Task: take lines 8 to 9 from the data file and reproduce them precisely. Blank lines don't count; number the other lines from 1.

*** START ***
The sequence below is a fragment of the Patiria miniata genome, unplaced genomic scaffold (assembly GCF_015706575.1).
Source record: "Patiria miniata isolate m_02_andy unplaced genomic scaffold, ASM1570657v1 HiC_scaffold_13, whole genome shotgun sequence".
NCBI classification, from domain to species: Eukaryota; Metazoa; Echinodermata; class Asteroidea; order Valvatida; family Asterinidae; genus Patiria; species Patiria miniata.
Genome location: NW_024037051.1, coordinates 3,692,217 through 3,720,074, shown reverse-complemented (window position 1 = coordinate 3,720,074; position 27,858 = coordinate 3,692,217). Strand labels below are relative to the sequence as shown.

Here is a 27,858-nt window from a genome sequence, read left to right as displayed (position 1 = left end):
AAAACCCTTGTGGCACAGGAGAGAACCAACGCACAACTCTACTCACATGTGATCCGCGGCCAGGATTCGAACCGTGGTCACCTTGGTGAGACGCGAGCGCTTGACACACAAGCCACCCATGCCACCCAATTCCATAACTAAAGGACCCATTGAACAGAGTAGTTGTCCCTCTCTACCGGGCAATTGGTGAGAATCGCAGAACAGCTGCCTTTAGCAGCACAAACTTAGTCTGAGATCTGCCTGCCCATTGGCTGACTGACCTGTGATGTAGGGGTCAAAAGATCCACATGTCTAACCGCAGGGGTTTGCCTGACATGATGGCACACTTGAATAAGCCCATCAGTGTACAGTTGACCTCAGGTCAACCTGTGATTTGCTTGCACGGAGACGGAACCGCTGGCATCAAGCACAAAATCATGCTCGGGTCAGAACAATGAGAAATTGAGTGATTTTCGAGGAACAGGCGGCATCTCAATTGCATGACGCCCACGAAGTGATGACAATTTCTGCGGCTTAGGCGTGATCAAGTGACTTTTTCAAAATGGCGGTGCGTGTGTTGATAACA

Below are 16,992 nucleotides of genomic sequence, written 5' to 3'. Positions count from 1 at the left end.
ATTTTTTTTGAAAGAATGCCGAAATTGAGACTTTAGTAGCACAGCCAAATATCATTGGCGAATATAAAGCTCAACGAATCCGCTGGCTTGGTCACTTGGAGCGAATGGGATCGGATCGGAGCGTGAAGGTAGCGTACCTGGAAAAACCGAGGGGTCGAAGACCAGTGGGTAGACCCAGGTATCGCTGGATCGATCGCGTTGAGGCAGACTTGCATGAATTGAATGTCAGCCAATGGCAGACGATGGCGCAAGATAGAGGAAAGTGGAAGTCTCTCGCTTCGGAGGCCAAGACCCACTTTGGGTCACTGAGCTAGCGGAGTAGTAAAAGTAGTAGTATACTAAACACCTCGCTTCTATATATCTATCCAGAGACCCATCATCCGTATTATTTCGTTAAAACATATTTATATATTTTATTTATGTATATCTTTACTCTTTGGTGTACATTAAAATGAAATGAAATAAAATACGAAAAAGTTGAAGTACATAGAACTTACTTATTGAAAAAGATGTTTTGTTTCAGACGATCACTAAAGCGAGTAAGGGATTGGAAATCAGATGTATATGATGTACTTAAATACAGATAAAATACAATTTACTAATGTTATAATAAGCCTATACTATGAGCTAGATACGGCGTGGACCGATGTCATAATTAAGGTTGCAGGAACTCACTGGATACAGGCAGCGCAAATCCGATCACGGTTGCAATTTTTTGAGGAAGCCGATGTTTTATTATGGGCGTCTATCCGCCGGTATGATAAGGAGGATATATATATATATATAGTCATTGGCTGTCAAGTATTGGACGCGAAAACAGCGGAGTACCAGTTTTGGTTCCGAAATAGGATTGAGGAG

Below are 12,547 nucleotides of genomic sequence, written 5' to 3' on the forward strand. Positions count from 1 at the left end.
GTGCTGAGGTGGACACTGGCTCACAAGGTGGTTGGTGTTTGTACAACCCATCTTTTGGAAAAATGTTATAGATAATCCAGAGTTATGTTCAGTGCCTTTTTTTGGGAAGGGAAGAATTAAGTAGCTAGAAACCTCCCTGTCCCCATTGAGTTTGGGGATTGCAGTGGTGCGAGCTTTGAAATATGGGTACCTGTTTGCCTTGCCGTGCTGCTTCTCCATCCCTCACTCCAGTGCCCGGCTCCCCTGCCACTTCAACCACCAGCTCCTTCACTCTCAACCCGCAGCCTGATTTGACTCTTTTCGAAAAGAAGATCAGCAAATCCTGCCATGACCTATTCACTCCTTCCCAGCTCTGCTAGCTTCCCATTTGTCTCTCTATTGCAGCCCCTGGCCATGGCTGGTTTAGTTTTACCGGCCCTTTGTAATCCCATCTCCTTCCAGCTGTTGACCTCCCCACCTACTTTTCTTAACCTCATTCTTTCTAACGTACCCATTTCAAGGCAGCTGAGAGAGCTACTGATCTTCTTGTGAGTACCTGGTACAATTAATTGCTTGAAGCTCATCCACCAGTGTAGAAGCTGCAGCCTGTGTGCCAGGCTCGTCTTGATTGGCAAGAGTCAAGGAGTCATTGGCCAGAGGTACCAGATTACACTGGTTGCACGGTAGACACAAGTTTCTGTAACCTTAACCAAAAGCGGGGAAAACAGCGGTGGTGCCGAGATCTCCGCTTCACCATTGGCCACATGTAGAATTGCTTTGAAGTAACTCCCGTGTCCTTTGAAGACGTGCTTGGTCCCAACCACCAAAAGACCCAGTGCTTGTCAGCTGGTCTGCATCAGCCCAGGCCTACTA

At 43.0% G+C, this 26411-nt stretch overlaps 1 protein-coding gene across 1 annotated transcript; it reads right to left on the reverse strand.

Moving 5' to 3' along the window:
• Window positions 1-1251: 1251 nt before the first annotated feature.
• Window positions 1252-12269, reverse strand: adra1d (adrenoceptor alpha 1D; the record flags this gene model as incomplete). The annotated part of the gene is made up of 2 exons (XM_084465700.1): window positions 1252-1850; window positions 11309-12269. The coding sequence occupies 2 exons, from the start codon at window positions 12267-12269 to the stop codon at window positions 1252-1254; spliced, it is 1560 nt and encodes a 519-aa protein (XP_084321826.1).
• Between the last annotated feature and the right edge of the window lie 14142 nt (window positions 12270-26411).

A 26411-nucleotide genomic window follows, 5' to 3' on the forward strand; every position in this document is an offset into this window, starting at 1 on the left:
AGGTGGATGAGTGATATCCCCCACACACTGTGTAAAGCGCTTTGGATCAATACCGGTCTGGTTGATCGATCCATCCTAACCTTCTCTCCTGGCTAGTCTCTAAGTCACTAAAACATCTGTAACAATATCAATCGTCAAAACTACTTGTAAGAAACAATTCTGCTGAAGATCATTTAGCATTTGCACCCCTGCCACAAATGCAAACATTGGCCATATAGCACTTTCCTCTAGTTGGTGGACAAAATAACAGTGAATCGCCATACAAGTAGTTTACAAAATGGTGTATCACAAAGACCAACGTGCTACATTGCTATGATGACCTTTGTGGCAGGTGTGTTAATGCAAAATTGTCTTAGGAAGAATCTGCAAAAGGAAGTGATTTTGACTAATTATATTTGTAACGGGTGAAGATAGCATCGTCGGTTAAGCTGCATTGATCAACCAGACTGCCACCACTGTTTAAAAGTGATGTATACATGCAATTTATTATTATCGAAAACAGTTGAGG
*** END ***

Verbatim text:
ATTTTTTTTGAAAGAATGCCGAAATTGAGACTTTAGTAGCACAGCCAAATATCATTGGCGAATATAAAGCTCAACGAATCCGCTGGCTTGGTCACTTGGAGCGAATGGGATCGGATCGGAGCGTGAAGGTAGCGTACCTGGAAAAACCGAGGGGTCGAAGACCAGTGGGTAGACCCAGGTATCGCTGGATCGATCGCGTTGAGGCAGACTTGCATGAATTGAATGTCAGCCAATGGCAGACGATGGCGCAAGATAGAGGAAAGTGGAAGTCTCTCGCTTCGGAGGCCAAGACCCACTTTGGGTCACTGAGCTAGCGGAGTAGTAAAAGTAGTAGTATACTAAACACCTCGCTTCTATATATCTATCCAGAGACCCATCATCCGTATTATTTCGTTAAAACATATTTATATATTTTATTTATGTATATCTTTACTCTTTGGTGTACATTAAAATGAAATGAAATAAAATACGAAAAAGTTGAAGTACATAGAACTTACTTATTGAAAAAGATGTTTTGTTTCAGACGATCACTAAAGCGAGTAAGGGATTGGAAATCAGATGTATATGATGTACTTAAATACAGATAAAATACAATTTACTAATGTTATAATAAGCCTATACTATGAGCTAGATACGGCGTGGACCGATGTCATAATTAAGGTTGCAGGAACTCACTGGATACAGGCAGCGCAAATCCGATCACGGTTGCAATTTTTTGAGGAAGCCGATGTTTTATTATGGGCGTCTATCCGCCGGTATGATAAGGAGGATATATATATATATATAGTCATTGGCTGTCAAGTATTGGACGCGAAAACAGCGGAGTACCAGTTTTGGTTCCGAAATAGGATTGAGGAG

Below are 12,547 nucleotides of genomic sequence, written 5' to 3' on the forward strand. Positions count from 1 at the left end.